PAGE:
GC–MS Conditions: The screening of the high volatiles was performed on an Agilent 7890B gas chromatograph with an Agilent 7000C triple quadrupole mass spectrometer and equipped with a G188A static headspace sampler (Agilent Technologies). The incubation temperature was maintained at 85 °C with an equilibration time of 15 min. The injector port was kept at 160 °C in split injection mode (split ratio 15:1), while the temperatures of the headspace loop and the transfer line were maintained at 100 °C and 120 °C, respectively. The substances were separated on a 60 m × 0.25 mm, 0.25-μm VF-5 ms (5% phenyl–95% methylpolysiloxane) capillary column and an integrated guard column of 10 m (#CP9013, Factor four, Agilent). Helium carrier gas was used at a constant flow of 1.0 mL/min. The initial oven temperature of 45 °C was maintained for 10 min, followed by a temperature ramp of 40 °C/min to a final temperature of 250 °C. The total run time was 18 min. The mass spectrometer was operated in electron impact (EI) mode at 70 eV. Temperatures of the ion source, the quadrupole, and the interface were set at 230 °C, 150 °C, and 280 °C, respectively. The identification was performed in full-scan mode from 25 to 400 m/z.
The second screening method was applied to detect the semivolatile substances in e-liquids. Thus, the incubation temperature was maintained at 145 °C with an equilibration time of 15 min to obtain full evaporation mode. The injector port was kept at 160 °C in split injection mode (split ratio 15:1), while the temperatures of the headspace loop and the transfer line were maintained at 150 °C and 155 °C, respectively. The GC–MS conditions were similar to those of the method for high volatiles, except for the temperature gradient. The temperature gradient started at 65 °C (held for 3 min) and raised at 5 °C/min to reach 90 °C. The temperature gradient continued at 20 °C/min, until 185 °C, followed by another fast decrease in temperature to 100 °C by 30 °C/min, which finally increased with 35 °C/min until 290 °C (held for 3 min). The total runtime of the method was 24 min.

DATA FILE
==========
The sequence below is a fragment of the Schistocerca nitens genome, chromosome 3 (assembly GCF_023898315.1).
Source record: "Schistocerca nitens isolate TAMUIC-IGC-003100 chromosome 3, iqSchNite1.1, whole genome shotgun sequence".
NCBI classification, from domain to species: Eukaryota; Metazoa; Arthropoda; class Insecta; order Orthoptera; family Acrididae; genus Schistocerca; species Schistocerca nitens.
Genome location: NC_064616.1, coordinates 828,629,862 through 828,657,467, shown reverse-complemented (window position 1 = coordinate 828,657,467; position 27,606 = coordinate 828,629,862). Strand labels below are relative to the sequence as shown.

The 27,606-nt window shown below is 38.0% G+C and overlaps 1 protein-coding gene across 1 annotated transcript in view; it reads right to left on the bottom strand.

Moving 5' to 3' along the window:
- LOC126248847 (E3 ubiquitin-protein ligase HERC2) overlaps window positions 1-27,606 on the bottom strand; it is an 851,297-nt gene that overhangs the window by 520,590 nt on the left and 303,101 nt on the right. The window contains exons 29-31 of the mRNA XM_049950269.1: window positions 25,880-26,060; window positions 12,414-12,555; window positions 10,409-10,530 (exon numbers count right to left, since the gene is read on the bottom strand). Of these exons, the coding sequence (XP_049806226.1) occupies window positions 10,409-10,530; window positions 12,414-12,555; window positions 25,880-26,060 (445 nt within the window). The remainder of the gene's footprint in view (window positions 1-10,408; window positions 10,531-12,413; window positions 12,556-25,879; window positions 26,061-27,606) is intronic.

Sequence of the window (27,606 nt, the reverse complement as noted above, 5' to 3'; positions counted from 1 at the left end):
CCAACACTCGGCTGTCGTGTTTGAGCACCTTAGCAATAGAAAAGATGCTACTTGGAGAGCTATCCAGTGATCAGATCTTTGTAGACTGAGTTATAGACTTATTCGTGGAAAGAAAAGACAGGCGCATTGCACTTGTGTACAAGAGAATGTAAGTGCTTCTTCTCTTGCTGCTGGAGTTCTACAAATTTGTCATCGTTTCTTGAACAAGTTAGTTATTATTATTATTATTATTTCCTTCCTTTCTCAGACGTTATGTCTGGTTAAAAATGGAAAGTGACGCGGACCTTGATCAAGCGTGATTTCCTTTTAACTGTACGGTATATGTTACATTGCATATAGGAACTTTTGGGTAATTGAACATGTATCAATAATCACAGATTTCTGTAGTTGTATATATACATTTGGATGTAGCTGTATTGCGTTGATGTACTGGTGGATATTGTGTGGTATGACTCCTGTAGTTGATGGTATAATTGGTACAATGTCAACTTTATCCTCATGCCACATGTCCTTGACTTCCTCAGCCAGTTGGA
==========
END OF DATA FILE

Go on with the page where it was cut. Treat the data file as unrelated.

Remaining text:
Results and Discussion
Method Development and Optimization: The aim was to develop a general GC–MS screening method for flavouring components present in e-liquids. It is, however, impossible to include every compound that can be potentially found as a flavour in e-cigarettes. The method was therefore developed based on frequently used representatives for each flavouring group (aldehydes, [di]ketones, pyrazines, esters, alcohols). The components chosen for method development were: 2,3-butanedione, 2,3-pentanedione, acetoin, ethyl butyrate, trimethylpyrazine, benzaldehyde, limonene, acetylpyrazine, benzyl alcohol, linalool, L-menthol, alpha-terpineol, citral, carvone, cinnamaldehyde, eugenol, damascenone, methyl 2-aminobenzoate, methyl cinnamate, piperonal, vanillin, ethyl vanillin, maltol, gamma-octanoic lacton, and ethyl maltol. Nicotine was added to check for possible interference.